Biogen Alzheimer’s Approval Could Signal FDA’s Flexibility
Last week, the Food & Drug Administration (FDA) approved Biogen’s Aducanumab, a potentially revolutionary Alzheimer's treatment.
While the approval represents one of the first landmarks in the quest to improve outcomes for Alzheimer's patients, the news wasn't without controversy. In the wake of the FDA's decision, three of the nine advisors on the Peripheral and Central Nervous System Drugs Advisory Committee resigned.
Controversy aside, the Aducanumab decision could be a sign the FDA is becoming more open to approving therapies for conditions and diseases for which there's currently limited or no options on the market. If that proves to be the case over the long-term, it could be beneficial for exchange traded funds, such as the ARK Genomic Revolution Multi-Sector Fund (CBOE: ARKG).
Holdings in the actively managed ARKG operate in potentially rich areas of the healthcare market, including CRISPR, targeted therapeutics, stem cells, molecular diagnostics, and more. Those are compelling niches and exposure to those segments have helped make ARKG one of the best-performing healthcare ETFs – active or passive – over the past several years. However, regulatory progress in those industries can be slow.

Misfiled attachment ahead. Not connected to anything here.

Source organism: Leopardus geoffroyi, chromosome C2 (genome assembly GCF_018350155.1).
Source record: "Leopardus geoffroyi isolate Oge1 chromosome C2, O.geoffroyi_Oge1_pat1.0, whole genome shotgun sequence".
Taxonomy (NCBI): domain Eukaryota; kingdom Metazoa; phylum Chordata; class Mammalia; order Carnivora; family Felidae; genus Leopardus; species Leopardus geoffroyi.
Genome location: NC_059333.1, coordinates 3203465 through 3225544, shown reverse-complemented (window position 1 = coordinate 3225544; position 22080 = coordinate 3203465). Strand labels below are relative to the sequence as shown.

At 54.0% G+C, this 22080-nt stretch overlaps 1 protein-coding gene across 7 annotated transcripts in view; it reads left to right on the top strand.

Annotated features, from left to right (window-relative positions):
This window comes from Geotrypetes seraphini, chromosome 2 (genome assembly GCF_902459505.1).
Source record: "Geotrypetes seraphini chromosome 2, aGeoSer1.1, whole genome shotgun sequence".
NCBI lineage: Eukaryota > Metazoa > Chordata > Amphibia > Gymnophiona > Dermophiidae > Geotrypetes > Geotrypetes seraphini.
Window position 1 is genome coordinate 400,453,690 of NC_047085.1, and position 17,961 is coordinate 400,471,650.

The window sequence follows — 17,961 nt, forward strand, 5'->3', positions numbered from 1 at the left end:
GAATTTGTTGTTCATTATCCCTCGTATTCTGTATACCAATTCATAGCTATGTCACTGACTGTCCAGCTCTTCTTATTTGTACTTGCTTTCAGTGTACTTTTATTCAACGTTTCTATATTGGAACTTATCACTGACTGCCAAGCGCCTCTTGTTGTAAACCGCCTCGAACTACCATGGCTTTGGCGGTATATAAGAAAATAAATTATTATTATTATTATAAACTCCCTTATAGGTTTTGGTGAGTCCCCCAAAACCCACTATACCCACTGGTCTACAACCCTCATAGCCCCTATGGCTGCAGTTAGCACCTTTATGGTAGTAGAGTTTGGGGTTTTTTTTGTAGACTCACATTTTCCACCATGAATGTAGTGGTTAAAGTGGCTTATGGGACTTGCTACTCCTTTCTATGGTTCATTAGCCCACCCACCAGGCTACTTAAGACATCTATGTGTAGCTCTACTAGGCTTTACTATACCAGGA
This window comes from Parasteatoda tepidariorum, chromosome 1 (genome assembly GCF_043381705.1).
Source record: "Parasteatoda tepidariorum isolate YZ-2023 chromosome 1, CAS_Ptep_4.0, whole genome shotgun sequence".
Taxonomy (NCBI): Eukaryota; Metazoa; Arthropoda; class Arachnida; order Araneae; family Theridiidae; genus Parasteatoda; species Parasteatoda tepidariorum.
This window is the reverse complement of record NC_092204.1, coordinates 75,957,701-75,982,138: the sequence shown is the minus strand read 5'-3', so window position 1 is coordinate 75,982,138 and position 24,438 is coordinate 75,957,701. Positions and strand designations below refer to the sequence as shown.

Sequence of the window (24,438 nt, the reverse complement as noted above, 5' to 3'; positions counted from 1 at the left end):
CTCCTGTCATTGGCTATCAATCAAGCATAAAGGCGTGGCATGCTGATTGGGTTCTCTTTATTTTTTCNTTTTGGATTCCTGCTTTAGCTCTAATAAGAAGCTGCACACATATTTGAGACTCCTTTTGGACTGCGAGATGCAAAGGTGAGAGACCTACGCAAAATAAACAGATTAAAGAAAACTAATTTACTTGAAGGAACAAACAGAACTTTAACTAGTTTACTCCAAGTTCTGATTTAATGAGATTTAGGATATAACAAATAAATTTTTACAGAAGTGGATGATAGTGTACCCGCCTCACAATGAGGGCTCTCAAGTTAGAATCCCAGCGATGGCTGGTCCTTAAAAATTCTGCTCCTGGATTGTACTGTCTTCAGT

Encouraging Investment Takeaways from Aducanumab Approval?
“Doctors will be able to prescribe Aducanumab for any Alzheimer’s patients whether they suffer from mild or severe forms of the disease,” writes ARK Invest analyst Ali Urman. “This broad label was a surprise because the clinical trial included only patients suffering from a mild form of Alzheimer’s.”
Biogen isn't a member of the ARKG roster, but the Aducanumab news is relevant to investors considering the fund because it shows a willingness on the FDA's part to open new therapies to a broad group of patients, not just those suffering a specific stage of a disease.
Additionally, many ARKG components are working on or could become involved with Alzheimer's therapies. Swiss pharmaceuticals giant Novartis (NVS) has multiple Alzheimer's drugs in its pipeline, and while Regeneron recently had a failure on this front, neurodegenerative diseases remain one of the company's research and development programs. Those two stocks combine for almost 8% of ARKG's roster, according to ARK data.
“If the FDA seems to be approving therapeutic agents targeted at diseases with high unmet needs before confirmatory trials end, we believe the value of other such therapies showing little clinical efficacy could be much higher than most investors expect,” adds Urman.
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